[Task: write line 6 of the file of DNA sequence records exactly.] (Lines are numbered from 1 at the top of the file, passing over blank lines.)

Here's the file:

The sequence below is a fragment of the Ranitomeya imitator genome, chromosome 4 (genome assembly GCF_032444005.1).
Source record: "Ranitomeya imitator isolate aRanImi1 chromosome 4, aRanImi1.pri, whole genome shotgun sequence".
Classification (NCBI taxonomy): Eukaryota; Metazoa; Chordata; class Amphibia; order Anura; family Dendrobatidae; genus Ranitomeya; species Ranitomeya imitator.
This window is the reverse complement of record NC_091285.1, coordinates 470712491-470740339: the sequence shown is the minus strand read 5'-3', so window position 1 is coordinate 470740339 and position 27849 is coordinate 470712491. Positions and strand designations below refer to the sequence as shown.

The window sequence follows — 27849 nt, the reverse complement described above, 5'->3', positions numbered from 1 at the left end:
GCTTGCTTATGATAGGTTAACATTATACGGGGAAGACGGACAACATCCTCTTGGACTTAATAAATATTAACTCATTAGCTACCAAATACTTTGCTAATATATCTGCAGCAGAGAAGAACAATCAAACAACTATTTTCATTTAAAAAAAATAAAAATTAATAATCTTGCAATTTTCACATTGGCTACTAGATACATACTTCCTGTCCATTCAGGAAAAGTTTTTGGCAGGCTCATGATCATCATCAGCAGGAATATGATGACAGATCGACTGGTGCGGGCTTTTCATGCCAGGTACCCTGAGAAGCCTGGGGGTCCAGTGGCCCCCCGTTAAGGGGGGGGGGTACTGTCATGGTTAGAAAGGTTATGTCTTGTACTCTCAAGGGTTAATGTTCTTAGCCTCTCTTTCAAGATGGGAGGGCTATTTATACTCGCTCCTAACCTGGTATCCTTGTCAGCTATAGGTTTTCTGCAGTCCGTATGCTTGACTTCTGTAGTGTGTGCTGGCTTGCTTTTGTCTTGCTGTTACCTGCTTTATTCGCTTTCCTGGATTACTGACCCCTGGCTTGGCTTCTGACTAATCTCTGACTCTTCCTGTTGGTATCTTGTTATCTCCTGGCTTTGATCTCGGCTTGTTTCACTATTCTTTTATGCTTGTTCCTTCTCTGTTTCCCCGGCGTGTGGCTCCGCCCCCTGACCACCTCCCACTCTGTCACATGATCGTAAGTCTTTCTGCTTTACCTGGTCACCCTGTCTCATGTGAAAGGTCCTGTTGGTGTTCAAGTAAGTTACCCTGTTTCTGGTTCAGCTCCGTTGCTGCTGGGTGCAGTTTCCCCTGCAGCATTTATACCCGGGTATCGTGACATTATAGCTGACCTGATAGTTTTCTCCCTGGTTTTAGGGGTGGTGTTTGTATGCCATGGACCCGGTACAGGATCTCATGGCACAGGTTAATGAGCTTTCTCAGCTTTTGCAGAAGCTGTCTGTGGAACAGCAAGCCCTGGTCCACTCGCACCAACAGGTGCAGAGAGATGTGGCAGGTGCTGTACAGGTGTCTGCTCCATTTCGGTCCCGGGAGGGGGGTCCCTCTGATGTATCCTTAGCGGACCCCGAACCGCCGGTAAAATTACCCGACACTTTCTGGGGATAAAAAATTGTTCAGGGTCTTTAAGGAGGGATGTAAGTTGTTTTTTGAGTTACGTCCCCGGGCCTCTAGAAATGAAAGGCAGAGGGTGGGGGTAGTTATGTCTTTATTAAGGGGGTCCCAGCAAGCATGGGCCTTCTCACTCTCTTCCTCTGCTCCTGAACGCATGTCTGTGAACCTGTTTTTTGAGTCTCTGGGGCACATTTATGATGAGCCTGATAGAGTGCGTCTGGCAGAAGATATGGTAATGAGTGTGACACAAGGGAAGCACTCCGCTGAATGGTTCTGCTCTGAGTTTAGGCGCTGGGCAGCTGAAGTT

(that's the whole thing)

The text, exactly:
GCTTGCTTATGATAGGTTAACATTATACGGGGAAGACGGACAACATCCTCTTGGACTTAATAAATATTAACTCATTAGCTACCAAATACTTTGCTAATATATCTGCAGCAGAGAAGAACAATCAAACAACTATTTTCATTTAAAAAAAATAAAAATTAATAATCTTGCAATTTTCACATTGGCTACTAGATACATACTTCCTGTCCATTCAGGAAAAGTTTTTGGCAGGCTCATGATCATCATCAGCAGGAATATGATGACAGATCGACTGGTGCGGGCTTTTCATGCCAGGTACCCTGAGAAGCCTGGGGGTCCAGTGGCCCCCCGTTAAGGGGGGGGGGTACTGTCATGGTTAGAAAGGTTATGTCTTGTACTCTCAAGGGTTAATGTTCTTAGCCTCTCTTTCAAGATGGGAGGGCTATTTATACTCGCTCCTAACCTGGTATCCTTGTCAGCTATAGGTTTTCTGCAGTCCGTATGCTTGACTTCTGTAGTGTGTGCTGGCTTGCTTTTGTCTTGCTGTTACCTGCTTTATTCGCTTTCCTGGATTACTGACCCCTGGCTTGGCTTCTGACTAATCTCTGACTCTTCCTGTTGGTATCTTGTTATCTCCTGGCTTTGATCTCGGCTTGTTTCACTATTCTTTTATGCTTGTTCCTTCTCTGTTTCCCCGGCGTGTGGCTCCGCCCCCTGACCACCTCCCACTCTGTCACATGATCGTAAGTCTTTCTGCTTTACCTGGTCACCCTGTCTCATGTGAAAGGTCCTGTTGGTGTTCAAGTAAGTTACCCTGTTTCTGGTTCAGCTCCGTTGCTGCTGGGTGCAGTTTCCCCTGCAGCATTTATACCCGGGTATCGTGACATTATAGCTGACCTGATAGTTTTCTCCCTGGTTTTAGGGGTGGTGTTTGTATGCCATGGACCCGGTACAGGATCTCATGGCACAGGTTAATGAGCTTTCTCAGCTTTTGCAGAAGCTGTCTGTGGAACAGCAAGCCCTGGTCCACTCGCACCAACAGGTGCAGAGAGATGTGGCAGGTGCTGTACAGGTGTCTGCTCCATTTCGGTCCCGGGAGGGGGGTCCCTCTGATGTATCCTTAGCGGACCCCGAACCGCCGGTAAAATTACCCGACACTTTCTGGGGATAAAAAATTGTTCAGGGTCTTTAAGGAGGGATGTAAGTTGTTTTTTGAGTTACGTCCCCGGGCCTCTAGAAATGAAAGGCAGAGGGTGGGGGTAGTTATGTCTTTATTAAGGGGGTCCCAGCAAGCATGGGCCTTCTCACTCTCTTCCTCTGCTCCTGAACGCATGTCTGTGAACCTGTTTTTTGAGTCTCTGGGGCACATTTATGATGAGCCTGATAGAGTGCGTCTGGCAGAAGATATGGTAATGAGTGTGACACAAGGGAAGCACTCCGCTGAATGGTTCTGCTCTGAGTTTAGGCGCTGGGCAGCTGAAGTT